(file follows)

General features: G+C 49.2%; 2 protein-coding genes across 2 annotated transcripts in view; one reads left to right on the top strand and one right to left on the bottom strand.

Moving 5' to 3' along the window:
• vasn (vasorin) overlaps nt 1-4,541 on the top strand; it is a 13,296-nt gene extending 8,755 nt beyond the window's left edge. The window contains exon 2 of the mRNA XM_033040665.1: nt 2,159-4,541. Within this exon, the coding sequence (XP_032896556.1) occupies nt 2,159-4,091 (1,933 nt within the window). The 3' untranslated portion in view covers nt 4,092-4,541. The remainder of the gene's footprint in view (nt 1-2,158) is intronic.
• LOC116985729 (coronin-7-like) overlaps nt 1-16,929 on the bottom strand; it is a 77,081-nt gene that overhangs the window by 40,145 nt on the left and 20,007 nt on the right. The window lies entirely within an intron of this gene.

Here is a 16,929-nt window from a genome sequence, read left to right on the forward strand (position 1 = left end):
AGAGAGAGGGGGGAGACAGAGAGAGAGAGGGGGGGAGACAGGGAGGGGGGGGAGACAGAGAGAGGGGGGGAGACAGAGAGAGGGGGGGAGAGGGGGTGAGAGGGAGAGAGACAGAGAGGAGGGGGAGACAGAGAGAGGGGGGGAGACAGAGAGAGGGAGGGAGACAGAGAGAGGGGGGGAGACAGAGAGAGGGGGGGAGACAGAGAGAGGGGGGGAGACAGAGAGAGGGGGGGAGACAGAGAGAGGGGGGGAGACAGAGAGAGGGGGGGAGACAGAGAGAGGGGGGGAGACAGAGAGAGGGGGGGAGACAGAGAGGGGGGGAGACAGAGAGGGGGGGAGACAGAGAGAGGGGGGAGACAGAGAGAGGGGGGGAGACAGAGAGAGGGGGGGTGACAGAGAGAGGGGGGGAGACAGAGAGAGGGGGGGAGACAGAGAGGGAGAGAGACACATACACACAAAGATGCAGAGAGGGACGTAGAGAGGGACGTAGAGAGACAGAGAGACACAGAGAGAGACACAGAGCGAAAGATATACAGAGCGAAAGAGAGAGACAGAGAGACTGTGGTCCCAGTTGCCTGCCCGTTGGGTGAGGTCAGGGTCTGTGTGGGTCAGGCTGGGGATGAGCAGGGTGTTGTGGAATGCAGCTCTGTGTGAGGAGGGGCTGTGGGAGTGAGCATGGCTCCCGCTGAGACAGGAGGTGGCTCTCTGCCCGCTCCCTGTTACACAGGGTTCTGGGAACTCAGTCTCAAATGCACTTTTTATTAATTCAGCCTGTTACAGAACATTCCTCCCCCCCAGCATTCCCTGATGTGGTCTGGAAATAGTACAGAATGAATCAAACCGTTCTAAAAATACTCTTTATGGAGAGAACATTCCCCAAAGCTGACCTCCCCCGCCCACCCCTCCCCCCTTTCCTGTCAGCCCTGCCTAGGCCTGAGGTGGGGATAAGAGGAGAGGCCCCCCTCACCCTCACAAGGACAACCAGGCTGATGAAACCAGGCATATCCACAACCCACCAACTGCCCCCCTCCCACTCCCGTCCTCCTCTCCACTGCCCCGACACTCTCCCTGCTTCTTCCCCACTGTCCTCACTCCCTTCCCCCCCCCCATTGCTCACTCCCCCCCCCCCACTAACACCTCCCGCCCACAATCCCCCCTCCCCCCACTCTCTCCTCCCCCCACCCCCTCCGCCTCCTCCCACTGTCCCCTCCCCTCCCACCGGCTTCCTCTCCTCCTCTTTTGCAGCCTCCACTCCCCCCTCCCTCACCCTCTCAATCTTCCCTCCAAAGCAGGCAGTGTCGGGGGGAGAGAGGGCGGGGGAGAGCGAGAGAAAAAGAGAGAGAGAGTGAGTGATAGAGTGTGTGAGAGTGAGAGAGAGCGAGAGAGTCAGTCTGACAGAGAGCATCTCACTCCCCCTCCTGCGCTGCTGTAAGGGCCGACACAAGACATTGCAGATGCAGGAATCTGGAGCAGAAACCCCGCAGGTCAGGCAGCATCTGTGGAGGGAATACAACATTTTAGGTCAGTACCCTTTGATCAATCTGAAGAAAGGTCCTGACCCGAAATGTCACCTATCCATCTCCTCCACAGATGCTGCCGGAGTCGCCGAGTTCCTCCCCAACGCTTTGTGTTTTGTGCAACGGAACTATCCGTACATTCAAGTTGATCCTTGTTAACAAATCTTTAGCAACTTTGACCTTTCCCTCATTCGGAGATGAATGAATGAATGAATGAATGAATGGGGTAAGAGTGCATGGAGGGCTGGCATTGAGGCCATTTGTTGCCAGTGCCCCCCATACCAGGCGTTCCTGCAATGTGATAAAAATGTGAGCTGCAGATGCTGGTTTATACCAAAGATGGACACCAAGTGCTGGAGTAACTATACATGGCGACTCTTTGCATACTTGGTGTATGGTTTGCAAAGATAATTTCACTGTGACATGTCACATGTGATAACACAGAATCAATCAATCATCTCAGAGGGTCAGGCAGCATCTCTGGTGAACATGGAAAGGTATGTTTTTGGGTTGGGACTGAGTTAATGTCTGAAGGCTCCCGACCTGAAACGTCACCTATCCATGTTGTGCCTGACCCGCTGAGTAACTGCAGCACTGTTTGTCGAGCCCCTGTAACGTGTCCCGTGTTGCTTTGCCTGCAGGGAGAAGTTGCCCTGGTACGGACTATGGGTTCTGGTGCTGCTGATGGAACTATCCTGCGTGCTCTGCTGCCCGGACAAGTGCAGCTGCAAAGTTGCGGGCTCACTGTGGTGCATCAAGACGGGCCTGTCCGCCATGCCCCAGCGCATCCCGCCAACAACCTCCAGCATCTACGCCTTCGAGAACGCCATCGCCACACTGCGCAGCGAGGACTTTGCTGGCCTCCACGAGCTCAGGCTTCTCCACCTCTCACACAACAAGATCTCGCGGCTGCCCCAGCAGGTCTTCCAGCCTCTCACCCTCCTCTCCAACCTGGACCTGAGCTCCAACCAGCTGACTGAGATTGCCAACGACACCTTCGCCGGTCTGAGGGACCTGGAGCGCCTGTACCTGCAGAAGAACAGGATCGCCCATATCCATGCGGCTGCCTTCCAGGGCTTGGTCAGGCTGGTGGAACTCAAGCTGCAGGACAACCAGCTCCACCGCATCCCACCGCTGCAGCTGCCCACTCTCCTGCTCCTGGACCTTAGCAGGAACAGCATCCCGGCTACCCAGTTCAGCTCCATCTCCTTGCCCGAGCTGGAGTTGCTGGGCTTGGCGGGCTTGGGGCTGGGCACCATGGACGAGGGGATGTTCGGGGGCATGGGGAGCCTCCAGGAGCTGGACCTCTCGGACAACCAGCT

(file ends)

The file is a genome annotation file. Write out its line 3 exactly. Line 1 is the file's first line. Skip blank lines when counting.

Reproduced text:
• vasn (vasorin) overlaps nt 1-4,541 on the top strand; it is a 13,296-nt gene extending 8,755 nt beyond the window's left edge. The window contains exon 2 of the mRNA XM_033040665.1: nt 2,159-4,541. Within this exon, the coding sequence (XP_032896556.1) occupies nt 2,159-4,091 (1,933 nt within the window). The 3' untranslated portion in view covers nt 4,092-4,541. The remainder of the gene's footprint in view (nt 1-2,158) is intronic.